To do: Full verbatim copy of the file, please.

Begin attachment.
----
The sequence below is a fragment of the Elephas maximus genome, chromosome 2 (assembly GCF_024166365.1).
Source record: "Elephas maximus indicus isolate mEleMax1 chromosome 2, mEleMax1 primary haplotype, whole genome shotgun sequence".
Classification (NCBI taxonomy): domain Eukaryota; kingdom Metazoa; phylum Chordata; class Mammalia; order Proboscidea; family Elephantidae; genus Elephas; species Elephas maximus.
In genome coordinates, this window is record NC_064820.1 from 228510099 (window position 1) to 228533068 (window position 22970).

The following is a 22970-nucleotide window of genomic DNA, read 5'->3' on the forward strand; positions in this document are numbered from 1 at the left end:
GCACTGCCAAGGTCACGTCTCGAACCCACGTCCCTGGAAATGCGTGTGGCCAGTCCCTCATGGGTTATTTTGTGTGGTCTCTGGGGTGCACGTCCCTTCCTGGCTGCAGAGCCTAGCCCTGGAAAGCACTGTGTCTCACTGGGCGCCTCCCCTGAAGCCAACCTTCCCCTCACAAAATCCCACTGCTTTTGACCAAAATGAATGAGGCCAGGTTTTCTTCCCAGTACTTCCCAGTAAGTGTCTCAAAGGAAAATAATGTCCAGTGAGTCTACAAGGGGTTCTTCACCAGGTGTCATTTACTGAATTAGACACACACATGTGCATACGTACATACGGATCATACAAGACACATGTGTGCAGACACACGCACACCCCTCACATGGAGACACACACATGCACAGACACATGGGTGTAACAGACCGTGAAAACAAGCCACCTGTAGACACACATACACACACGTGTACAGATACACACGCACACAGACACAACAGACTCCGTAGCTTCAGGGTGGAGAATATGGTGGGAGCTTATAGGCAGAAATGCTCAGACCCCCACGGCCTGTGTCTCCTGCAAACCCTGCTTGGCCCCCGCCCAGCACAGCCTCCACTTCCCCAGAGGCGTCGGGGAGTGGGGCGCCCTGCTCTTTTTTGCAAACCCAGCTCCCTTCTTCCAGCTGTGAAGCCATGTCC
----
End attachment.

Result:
The sequence below is a fragment of the Elephas maximus genome, chromosome 2 (assembly GCF_024166365.1).
Source record: "Elephas maximus indicus isolate mEleMax1 chromosome 2, mEleMax1 primary haplotype, whole genome shotgun sequence".
Classification (NCBI taxonomy): domain Eukaryota; kingdom Metazoa; phylum Chordata; class Mammalia; order Proboscidea; family Elephantidae; genus Elephas; species Elephas maximus.
In genome coordinates, this window is record NC_064820.1 from 228510099 (window position 1) to 228533068 (window position 22970).

The following is a 22970-nucleotide window of genomic DNA, read 5'->3' on the forward strand; positions in this document are numbered from 1 at the left end:
GCACTGCCAAGGTCACGTCTCGAACCCACGTCCCTGGAAATGCGTGTGGCCAGTCCCTCATGGGTTATTTTGTGTGGTCTCTGGGGTGCACGTCCCTTCCTGGCTGCAGAGCCTAGCCCTGGAAAGCACTGTGTCTCACTGGGCGCCTCCCCTGAAGCCAACCTTCCCCTCACAAAATCCCACTGCTTTTGACCAAAATGAATGAGGCCAGGTTTTCTTCCCAGTACTTCCCAGTAAGTGTCTCAAAGGAAAATAATGTCCAGTGAGTCTACAAGGGGTTCTTCACCAGGTGTCATTTACTGAATTAGACACACACATGTGCATACGTACATACGGATCATACAAGACACATGTGTGCAGACACACGCACACCCCTCACATGGAGACACACACATGCACAGACACATGGGTGTAACAGACCGTGAAAACAAGCCACCTGTAGACACACATACACACACGTGTACAGATACACACGCACACAGACACAACAGACTCCGTAGCTTCAGGGTGGAGAATATGGTGGGAGCTTATAGGCAGAAATGCTCAGACCCCCACGGCCTGTGTCTCCTGCAAACCCTGCTTGGCCCCCGCCCAGCACAGCCTCCACTTCCCCAGAGGCGTCGGGGAGTGGGGCGCCCTGCTCTTTTTTGCAAACCCAGCTCCCTTCTTCCAGCTGTGAAGCCATGTCC